Home Office Expense: IRS Simplified Deduction

Home Office Expense: IRS Simplified Deduction

IRS Simplified Method For Claiming Home Office Deduction

Since January 13, 2013, the IRS allows an optional safe harbor method, effective for tax years beginning on or after January 1, 2013, for individuals to determine the amount of their deductible home office expenses (IR-2013-5, Rev. Proc. 2013-13). Taxpayers may elect to determine their home office deduction by simply multiplying a prescribed rate by the square footage of the portion of the taxpayer’s residence used for business purposes.

The IRS cites that over three million taxpayers in recent tax years have claimed deductions for business use of a home, which normally requires the taxpayer to fill out the 43-line Form 8829. Under the new procedure, a significantly simplified form is used. The new method is expected to reduce paperwork and record-keeping for small businesses by an estimated 1.6 million hours annually, according to the IRS. The new optional deduction is limited to $1,500 per year, based on $5 per square foot for up to 300 square feet.

Basic home office deduction rule

Under Code 280A, which governs the home office deduction rules on the simplified method election, a taxpayer may deduct expenses that are allocable to a portion of the dwelling unit that is exclusively used on a regular basis. This generally means usage as:

  • The taxpayer’s principal place of business for any trade or business
  • A place to meet with the taxpayer’s patients, clients, or customers in the normal course of the taxpayer’s trade or business, or
  • In the case of a separate structure that is not attached to the dwelling unit, in connection with the taxpayer’s trade or business.

The new simplified method does not remove the requirement to keep records that prove exclusive use, on a regular basis, for one of the three designated uses listed above. It does help, however, in other ways.

Simplified safe harbor

Using the new simplified safe harbor method, a taxpayer determines the amount of deductible expenses for qualified business use of the home for the tax year by multiplying the allowable square footage by the prescribed rate. The allowable square footage is the portion of a home used in a qualified business use of the home, but not to exceed 300 square feet. The prescribed rate is $5.00 per square foot.

Taxpayers who itemize their returns and use the safe harbor method may also deduct, to the extent allowed by the Tax Code and regulations, any expense related to the home that is deductible without regard to whether there is a qualified business use of the home for that tax year, the IRS explained. As a result, they will be able to claim allowable mortgage interest, real estate taxes, and casualty losses on the home as itemized deductions on Schedule A of Form 1040. These deductions do not need to be allocated between personal and business use, as is required under the regular method.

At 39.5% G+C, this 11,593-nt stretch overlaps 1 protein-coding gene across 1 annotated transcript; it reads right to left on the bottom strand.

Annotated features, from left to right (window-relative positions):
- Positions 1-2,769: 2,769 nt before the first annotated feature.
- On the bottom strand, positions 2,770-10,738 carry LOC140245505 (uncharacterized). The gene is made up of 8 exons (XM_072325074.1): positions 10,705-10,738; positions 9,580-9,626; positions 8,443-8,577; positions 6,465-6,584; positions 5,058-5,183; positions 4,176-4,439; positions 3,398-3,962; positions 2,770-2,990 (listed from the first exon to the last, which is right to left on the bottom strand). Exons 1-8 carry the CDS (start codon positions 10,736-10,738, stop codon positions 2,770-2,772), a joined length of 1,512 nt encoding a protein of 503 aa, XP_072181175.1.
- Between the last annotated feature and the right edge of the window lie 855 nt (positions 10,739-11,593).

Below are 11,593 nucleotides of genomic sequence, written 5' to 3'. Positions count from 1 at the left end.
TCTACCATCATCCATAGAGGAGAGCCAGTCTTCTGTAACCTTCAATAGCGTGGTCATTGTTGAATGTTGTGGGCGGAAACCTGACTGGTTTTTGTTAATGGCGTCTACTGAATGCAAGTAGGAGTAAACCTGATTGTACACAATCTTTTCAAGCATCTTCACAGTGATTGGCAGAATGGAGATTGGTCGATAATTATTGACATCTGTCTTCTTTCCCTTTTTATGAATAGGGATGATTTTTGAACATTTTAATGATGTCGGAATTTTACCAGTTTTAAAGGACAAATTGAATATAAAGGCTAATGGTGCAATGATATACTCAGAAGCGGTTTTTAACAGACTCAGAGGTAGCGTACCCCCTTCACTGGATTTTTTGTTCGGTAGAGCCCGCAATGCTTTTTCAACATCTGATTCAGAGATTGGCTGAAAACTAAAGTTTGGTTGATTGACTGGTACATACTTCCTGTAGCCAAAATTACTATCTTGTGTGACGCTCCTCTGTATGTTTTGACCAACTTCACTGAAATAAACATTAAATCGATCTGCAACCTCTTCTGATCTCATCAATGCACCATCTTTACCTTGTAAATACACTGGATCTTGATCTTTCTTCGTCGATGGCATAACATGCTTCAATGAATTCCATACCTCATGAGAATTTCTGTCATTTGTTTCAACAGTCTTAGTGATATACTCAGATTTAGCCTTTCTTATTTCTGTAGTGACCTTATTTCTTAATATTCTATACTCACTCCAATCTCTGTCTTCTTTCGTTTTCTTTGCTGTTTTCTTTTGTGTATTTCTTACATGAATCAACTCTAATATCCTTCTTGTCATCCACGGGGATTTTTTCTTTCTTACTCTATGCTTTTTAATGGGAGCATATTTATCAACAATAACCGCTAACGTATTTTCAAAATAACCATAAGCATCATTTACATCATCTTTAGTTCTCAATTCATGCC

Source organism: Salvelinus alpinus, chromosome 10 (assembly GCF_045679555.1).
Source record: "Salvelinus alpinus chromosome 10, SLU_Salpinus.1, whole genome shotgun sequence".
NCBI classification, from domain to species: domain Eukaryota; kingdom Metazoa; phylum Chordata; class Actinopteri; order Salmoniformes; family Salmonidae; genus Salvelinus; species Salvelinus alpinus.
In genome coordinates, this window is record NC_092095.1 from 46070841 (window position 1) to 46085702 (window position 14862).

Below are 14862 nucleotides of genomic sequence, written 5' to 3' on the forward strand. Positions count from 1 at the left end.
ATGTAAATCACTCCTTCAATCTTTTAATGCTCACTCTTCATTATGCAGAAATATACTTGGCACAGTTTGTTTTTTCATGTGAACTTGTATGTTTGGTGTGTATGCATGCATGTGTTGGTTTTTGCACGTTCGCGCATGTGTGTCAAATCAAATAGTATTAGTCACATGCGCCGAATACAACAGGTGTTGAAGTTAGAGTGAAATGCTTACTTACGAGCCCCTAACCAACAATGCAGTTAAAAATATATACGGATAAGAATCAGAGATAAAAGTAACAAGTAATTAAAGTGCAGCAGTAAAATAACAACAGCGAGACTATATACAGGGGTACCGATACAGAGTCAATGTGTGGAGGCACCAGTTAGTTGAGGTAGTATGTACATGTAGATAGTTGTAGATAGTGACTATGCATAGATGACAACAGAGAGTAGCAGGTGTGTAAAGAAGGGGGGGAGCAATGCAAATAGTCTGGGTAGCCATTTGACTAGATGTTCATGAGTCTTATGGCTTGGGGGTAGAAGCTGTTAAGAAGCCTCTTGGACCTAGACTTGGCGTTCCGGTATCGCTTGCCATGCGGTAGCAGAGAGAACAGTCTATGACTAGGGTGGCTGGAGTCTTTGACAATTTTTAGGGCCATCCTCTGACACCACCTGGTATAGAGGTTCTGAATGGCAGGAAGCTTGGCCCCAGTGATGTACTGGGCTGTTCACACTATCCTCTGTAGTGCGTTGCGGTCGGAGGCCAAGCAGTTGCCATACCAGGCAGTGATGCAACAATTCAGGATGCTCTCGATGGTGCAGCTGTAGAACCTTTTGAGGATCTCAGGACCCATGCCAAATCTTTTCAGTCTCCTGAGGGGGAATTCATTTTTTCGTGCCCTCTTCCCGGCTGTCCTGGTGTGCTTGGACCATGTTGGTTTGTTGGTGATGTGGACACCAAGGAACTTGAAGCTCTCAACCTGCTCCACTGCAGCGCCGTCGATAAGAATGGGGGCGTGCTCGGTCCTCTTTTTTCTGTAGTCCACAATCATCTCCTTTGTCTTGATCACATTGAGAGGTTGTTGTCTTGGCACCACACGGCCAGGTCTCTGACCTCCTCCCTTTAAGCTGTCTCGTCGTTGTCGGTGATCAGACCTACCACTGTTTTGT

Taxpayers using the safe harbor cannot deduct any depreciation for the portion of the home that is used in a qualified business use of the home for that tax year. For many taxpayers, depreciation is the largest component of the home office deduction under the regular method that must be sacrificed if the new safe harbor method is used. Depending upon the value of your home and the space devoted to an office at home, using the regular method may prove to be the far better choice than electing the simplified method.


Taxpayers may elect from tax year to tax year whether to use the safe harbor method or actual expense method. Once made, an election for the tax year is irrevocable. The IRS has provided rules for calculating the depreciation deduction if a taxpayer uses the safe harbor for one year and actual expenses for a subsequent year. The deduction of expenses that are not related to the home, such as wages and supplies, is unaffected and those deductions are still available to those using the new method.


The IRS set various limits on the safe harbor, including:

  • Taxpayers with more than one qualified business use of the same home for a tax year and who elect the safe harbor must use the safe harbor for each qualified business use of the home.
  • Taxpayers with qualified business uses of more than one home for a tax year may use the safe harbor for only one home for that tax year.
  • A taxpayer who has a qualified business use of a home and a rental use of the same home cannot use the safe harbor for the rental use.

If you are currently claiming a home office deduction, or if you have considered taking the deduction in the past but were discouraged by all of the paperwork and calculations required, you should consider whether the new, simplified safe harbor method is right for you. Please feel free to contact this office for further details.

Home Office Expense Deduction

For a discussion of the standard way to deduct home office expenses please read Home Office Expense Deduction

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